doi:10.1901/jeab.2008.89-209
PMCID: PMC2251324  PMID: 18422019
matching law; self-administration; remifentanil; cocaine; methohexital; lever press; rhesus monkeys
4.  Changing Delay Discounting in the Light of the Competing Neurobehavioral Decision Systems Theory: a Review 
Excessively devaluing delayed reinforcers co-occurs with a wide variety of clinical conditions such as drug dependence, obesity, and excessive gambling. If excessive delay discounting is a trans-disease process that underlies the choice behavior leading to these and other negative health conditions, efforts to change an individual’s discount rate are arguably important. Although discount rate is often regarded as a relatively stable trait, descriptions of interventions and environmental manipulations that successfully alter discount rate have begun to appear in the literature. In this review, we compare published examples of procedures that change discount rate and classify them into categories of procedures, including therapeutic interventions, direct manipulation of the executive decision-making system, framing effects, physiological state effects, and acute drug effects. These changes in discount rate are interpreted from the perspective of the competing neurobehavioral decision systems theory, which describes a combination of neurological and behavioral processes that account for delay discounting. We also suggest future directions that researchers could take to identify the mechanistic processes that allow for changes in discount rate and to test whether the competing neurobehavioral decision systems view of delay discounting is correct.
doi:10.1002/jeab.2
PMCID: PMC3917566  PMID: 23344987
delay discounting; behavioral neuroscience; impulsivity; executive function; human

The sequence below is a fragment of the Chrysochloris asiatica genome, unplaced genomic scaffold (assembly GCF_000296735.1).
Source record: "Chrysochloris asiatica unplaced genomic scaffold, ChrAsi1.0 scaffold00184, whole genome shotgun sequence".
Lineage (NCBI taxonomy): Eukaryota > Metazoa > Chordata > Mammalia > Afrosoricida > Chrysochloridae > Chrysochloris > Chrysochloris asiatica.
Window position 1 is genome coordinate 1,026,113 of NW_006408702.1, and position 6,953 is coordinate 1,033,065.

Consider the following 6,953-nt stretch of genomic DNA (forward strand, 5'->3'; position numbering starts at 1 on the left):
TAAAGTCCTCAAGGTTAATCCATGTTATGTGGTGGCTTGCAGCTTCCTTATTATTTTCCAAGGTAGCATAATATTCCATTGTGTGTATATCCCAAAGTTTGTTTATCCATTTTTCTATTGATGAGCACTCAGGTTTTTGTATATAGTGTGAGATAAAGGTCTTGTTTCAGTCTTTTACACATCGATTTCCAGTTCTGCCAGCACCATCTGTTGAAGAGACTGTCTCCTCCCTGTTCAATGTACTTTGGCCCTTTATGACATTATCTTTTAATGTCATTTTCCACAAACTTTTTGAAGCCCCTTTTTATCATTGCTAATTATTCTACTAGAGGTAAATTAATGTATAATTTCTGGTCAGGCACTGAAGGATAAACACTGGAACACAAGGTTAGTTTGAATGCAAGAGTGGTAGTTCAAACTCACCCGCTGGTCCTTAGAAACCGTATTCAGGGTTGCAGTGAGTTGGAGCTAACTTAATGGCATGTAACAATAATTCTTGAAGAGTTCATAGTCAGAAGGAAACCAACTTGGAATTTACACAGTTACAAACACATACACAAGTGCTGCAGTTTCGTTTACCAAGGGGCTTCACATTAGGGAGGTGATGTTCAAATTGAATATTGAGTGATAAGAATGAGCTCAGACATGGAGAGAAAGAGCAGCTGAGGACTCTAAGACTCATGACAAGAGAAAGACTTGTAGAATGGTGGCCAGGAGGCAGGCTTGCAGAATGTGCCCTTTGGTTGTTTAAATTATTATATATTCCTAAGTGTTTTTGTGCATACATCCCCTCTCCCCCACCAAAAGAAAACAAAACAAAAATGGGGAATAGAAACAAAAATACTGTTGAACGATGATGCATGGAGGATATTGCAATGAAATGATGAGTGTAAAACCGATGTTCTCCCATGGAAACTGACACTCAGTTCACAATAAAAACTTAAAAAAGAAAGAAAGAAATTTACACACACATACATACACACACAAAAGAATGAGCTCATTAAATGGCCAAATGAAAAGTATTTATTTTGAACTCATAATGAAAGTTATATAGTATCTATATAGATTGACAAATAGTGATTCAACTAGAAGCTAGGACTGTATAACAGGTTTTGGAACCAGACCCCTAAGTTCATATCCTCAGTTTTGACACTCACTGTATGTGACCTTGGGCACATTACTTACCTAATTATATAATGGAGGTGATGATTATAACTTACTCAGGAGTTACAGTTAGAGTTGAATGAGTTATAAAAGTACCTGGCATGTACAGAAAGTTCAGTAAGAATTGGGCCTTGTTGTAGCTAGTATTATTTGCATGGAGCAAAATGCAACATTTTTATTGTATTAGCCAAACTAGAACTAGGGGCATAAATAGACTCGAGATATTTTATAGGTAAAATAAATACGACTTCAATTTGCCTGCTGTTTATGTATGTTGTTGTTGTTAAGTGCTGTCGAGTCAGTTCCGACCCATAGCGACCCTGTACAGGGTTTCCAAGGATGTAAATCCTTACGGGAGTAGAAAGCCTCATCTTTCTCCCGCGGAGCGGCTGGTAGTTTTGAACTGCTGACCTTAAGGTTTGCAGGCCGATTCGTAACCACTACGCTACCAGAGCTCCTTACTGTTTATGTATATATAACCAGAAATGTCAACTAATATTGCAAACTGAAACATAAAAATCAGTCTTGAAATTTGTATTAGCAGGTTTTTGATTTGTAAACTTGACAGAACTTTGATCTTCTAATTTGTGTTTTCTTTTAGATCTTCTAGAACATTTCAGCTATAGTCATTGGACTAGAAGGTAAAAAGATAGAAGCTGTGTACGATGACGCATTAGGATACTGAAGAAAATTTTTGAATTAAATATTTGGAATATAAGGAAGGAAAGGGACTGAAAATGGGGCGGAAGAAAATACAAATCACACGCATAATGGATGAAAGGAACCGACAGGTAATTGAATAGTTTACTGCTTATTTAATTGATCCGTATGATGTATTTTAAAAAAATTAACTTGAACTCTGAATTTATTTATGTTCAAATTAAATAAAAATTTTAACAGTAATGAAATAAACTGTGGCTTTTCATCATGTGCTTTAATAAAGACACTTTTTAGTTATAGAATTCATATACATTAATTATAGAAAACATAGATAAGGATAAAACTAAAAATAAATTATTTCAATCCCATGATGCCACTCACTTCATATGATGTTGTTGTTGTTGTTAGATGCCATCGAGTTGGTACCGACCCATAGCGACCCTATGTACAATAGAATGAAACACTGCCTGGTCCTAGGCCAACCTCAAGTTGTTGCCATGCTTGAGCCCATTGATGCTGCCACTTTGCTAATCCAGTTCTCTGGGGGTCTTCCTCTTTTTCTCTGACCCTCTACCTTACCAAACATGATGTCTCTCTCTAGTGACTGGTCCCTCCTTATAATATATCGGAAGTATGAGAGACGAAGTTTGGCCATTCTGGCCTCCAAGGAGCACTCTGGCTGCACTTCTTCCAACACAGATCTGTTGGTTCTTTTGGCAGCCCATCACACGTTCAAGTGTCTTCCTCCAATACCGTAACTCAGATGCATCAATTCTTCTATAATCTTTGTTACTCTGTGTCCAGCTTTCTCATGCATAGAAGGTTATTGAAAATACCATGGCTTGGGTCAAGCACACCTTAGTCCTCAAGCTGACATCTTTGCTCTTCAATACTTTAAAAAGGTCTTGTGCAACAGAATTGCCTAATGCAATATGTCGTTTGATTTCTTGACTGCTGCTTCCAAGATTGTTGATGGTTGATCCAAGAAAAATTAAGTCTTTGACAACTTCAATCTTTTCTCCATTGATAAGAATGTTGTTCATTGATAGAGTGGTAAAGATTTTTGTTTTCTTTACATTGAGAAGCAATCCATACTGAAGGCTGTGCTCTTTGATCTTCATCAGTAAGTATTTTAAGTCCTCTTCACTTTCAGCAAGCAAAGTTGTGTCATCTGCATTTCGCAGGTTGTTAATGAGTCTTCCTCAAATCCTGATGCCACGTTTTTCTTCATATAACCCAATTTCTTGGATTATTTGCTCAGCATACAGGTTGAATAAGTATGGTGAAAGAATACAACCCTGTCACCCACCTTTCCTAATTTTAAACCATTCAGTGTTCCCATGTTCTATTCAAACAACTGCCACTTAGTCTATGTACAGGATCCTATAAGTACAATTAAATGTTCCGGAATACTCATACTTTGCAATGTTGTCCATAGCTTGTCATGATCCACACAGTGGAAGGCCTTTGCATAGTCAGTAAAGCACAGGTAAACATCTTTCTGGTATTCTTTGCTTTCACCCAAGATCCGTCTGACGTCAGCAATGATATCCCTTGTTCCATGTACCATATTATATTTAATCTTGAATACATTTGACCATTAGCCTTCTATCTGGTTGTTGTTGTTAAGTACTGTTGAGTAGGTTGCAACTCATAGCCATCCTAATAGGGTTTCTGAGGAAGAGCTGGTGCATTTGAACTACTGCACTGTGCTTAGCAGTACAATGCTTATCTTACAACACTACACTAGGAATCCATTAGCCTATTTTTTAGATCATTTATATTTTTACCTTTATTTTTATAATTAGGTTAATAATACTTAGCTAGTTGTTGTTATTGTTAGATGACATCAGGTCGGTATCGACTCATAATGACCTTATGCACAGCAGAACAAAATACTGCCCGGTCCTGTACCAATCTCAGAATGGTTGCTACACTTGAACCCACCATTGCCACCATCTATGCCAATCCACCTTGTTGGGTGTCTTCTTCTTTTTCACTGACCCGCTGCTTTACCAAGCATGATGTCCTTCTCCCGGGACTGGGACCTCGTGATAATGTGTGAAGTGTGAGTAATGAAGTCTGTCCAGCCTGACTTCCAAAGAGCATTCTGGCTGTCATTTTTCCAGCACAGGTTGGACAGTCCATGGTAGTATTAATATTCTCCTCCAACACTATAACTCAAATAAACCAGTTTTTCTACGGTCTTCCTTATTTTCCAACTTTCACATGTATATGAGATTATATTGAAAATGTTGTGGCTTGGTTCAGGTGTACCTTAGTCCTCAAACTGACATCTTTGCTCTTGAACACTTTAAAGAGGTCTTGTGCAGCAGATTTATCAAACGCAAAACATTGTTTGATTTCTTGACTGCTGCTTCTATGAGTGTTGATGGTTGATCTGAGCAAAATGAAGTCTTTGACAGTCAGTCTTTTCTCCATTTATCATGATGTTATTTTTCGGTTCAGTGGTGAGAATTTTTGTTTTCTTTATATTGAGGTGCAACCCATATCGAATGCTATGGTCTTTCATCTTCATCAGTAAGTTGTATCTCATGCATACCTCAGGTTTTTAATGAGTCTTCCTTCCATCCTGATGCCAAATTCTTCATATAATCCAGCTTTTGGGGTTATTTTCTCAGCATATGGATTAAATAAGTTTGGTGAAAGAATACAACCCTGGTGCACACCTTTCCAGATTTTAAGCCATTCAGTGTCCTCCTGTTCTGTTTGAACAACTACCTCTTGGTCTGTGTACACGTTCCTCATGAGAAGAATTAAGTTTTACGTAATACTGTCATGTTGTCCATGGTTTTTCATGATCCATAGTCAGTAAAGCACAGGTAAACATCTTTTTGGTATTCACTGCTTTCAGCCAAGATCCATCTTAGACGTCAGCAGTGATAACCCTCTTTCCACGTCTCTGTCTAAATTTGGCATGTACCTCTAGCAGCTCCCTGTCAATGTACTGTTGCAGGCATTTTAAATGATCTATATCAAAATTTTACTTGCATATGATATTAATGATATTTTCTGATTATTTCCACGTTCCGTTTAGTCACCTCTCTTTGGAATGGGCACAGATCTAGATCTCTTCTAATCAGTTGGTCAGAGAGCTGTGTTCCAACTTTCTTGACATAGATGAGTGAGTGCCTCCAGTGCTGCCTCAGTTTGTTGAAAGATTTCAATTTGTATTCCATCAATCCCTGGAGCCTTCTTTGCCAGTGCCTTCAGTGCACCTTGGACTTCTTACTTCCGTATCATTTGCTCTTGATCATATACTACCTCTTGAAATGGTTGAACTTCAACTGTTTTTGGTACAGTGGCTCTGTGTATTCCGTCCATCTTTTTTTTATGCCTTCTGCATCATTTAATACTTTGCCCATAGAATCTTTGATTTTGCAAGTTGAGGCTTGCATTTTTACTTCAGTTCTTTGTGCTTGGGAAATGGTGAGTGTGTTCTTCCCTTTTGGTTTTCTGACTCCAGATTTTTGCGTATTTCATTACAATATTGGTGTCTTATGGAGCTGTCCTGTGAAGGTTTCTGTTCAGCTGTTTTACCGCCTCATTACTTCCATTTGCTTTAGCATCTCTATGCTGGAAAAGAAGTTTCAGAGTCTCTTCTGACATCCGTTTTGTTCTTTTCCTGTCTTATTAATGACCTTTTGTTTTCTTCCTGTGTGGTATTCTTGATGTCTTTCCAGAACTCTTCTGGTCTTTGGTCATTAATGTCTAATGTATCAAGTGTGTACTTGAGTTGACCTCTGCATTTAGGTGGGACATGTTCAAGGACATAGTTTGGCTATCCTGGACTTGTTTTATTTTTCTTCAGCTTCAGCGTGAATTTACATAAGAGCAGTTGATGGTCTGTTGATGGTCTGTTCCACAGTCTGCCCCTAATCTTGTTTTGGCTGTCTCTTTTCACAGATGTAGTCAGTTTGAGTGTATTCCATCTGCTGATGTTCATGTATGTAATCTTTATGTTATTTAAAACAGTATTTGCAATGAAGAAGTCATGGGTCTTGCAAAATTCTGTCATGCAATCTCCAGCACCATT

5.  Individual Differences in Discount Rate Are Associated With Demand for Self-Administered Cocaine, But Not Sucrose 
Addiction biology  2011;18(1):8-18.
Substance abusers, including cocaine abusers, discount delayed rewards to a greater extent than do matched controls. In the current experiment, individual differences in discounting of delayed rewards in rats (choice of one immediate over three delayed sucrose pellets) were assessed for associations with demand for either sucrose pellets or an i.v. dose of 0.1 mg/kg/infusion cocaine. Twenty-four male Sprague Dawley rats were split into three groups based on sensitivity to delay to reinforcement. Then, demand for sucrose pellets and cocaine was determined across a range of fixed-ratio (FR) values. Delay discounting was then reassessed to determine the stability of this measure over the course of the experiment. Individual differences in impulsive choice were positively associated with elasticity of demand for cocaine, a measure of reinforcer value, indicating that rats having higher discount rates also valued cocaine more. Impulsive choice was not associated with level of cocaine consumption as price approached 0, or any parameter associated with demand for sucrose. Individual sensitivity to delay was correlated with the initial assessment when reassessed at the end of the experiment, although impulsive choice increased for this cohort of rats as a whole. These findings suggest that impulsive choice in rats is positively associated with valuation of cocaine, but not sucrose.
doi:10.1111/j.1369-1600.2011.00361.x
PMCID: PMC3209486  PMID: 21812874
Behavioral economics; cocaine demand; delay discounting; impulsive choice; impulsivity; Sprague Dawley rats
6.  Self-Administration of Agonists Selective for Dopamine D2, D3, and D4 Receptors by Rhesus Monkeys 
Behavioural pharmacology  2012;23(4):10.1097/FBP.0b013e3283564dbb.